During the second week in Tanzania the students were able to begin teaching more advanced classes focused on improving the vocabulary and grammar of the students. At Jitegemee High School six cadets taught between one and three classes per day.  These classes ranged from form five all the way to form two, so the cadets were able to interact with students of different ages.

A normal class was around 35 students and would last about one hour. During the classes the cadets would explain different components of grammar (adverbs, verbs, etc.) and teach the students new words that would expand their vocabulary. The cadets tried to teach new words that the students had never heard before, such as compassion, negotiate, and spectacular. To keep the classes from becoming too boring the cadets would play quiz games about the previous lessons with the students and hand out candies or pencils as prizes. The cadets would also march the students in place and teach them some of our favorite cadences.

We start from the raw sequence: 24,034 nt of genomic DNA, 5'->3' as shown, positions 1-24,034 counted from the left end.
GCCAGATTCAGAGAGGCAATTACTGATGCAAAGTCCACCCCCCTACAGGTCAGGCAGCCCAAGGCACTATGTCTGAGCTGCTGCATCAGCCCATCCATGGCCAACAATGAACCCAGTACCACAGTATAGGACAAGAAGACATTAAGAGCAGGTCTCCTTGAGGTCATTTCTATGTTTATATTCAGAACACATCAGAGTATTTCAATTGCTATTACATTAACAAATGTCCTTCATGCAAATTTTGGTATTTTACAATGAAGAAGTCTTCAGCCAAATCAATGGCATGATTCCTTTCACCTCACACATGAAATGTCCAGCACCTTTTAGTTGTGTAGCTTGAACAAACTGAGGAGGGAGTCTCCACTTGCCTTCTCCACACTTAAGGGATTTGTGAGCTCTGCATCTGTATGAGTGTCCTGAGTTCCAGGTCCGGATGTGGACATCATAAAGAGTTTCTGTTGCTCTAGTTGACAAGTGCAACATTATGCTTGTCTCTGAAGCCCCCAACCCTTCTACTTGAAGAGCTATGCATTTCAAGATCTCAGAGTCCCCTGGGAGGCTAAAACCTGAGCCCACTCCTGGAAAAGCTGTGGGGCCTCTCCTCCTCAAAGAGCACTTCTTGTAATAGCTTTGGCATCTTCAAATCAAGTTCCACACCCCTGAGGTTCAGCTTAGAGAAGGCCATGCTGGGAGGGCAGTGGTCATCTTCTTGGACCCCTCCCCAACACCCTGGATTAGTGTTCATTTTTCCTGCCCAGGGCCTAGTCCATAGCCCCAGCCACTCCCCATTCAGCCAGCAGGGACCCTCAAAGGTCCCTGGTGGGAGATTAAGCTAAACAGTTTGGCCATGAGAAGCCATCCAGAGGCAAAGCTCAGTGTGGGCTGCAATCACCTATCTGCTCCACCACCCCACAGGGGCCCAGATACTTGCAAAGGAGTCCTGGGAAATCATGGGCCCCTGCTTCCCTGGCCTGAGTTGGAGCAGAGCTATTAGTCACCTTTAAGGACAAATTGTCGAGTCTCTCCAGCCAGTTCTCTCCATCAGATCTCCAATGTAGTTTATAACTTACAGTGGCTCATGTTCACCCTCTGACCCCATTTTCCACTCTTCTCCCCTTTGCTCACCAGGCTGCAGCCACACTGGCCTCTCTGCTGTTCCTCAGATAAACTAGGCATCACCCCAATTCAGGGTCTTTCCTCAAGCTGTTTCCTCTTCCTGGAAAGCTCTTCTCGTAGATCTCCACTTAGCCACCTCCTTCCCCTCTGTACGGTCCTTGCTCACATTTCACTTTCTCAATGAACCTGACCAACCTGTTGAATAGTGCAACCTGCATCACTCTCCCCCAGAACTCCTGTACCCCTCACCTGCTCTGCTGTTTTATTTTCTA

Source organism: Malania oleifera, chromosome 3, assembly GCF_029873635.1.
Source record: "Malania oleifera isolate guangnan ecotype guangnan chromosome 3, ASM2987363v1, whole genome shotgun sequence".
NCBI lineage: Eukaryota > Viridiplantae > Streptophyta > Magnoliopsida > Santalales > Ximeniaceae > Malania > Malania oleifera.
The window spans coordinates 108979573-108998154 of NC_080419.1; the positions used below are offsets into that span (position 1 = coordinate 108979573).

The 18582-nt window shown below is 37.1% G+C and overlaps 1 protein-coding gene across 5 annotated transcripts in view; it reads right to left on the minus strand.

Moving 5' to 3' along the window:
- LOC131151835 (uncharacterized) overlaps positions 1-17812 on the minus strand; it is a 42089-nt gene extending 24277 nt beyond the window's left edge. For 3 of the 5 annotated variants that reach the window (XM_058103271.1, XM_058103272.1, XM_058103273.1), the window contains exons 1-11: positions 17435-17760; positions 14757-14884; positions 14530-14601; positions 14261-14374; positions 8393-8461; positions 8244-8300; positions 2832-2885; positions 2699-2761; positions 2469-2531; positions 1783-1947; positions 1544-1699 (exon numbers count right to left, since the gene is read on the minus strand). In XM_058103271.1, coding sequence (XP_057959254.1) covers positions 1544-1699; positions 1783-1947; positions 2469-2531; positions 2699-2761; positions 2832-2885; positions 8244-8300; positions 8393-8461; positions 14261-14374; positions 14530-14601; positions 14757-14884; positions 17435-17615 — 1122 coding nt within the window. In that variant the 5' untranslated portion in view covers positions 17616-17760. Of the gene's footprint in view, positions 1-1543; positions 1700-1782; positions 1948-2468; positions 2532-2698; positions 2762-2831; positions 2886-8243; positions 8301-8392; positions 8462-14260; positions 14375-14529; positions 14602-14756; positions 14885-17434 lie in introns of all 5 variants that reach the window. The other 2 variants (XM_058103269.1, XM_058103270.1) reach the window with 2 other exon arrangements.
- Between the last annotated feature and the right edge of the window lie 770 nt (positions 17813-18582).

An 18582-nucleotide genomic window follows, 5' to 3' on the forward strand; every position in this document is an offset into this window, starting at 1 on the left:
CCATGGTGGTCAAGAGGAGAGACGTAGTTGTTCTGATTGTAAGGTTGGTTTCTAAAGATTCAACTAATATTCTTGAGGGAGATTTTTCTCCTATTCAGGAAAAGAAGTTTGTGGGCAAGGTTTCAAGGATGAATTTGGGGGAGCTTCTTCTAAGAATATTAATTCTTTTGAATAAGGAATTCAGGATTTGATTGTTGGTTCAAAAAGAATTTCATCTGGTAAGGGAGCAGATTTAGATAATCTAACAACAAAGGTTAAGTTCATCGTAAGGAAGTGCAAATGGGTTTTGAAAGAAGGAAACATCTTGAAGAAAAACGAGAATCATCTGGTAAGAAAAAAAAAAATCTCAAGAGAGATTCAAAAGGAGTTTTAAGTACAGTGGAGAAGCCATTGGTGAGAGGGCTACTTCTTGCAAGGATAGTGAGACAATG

Our second weekend was spent in Zanzibar, a large island of 1.3 million people east of Dar es Salaam. Five cadets spent Saturday traveling on a small wooden boat between smaller islands, eating fresh tropical fruit and snorkeling in the coral reefs. The other cadets visited prison island and got to see giant tortoises  and snorkel off of the island. On Sunday everyone went on a walking tour of Stone Town, the historical district of Zanzibar, and then toured a spice farm where they saw how spices such as cinnamon, cloves, lemon grass, and cumin are grown and harvested.

Zanzibar is not far from Dar es Salaam and is considered by some to be part of the Tanzania. However, the culture and the people are not the same and even the dialect of Swahili is different. This was another good example of how history, people and culture can differ from one place to another even though they are close together.

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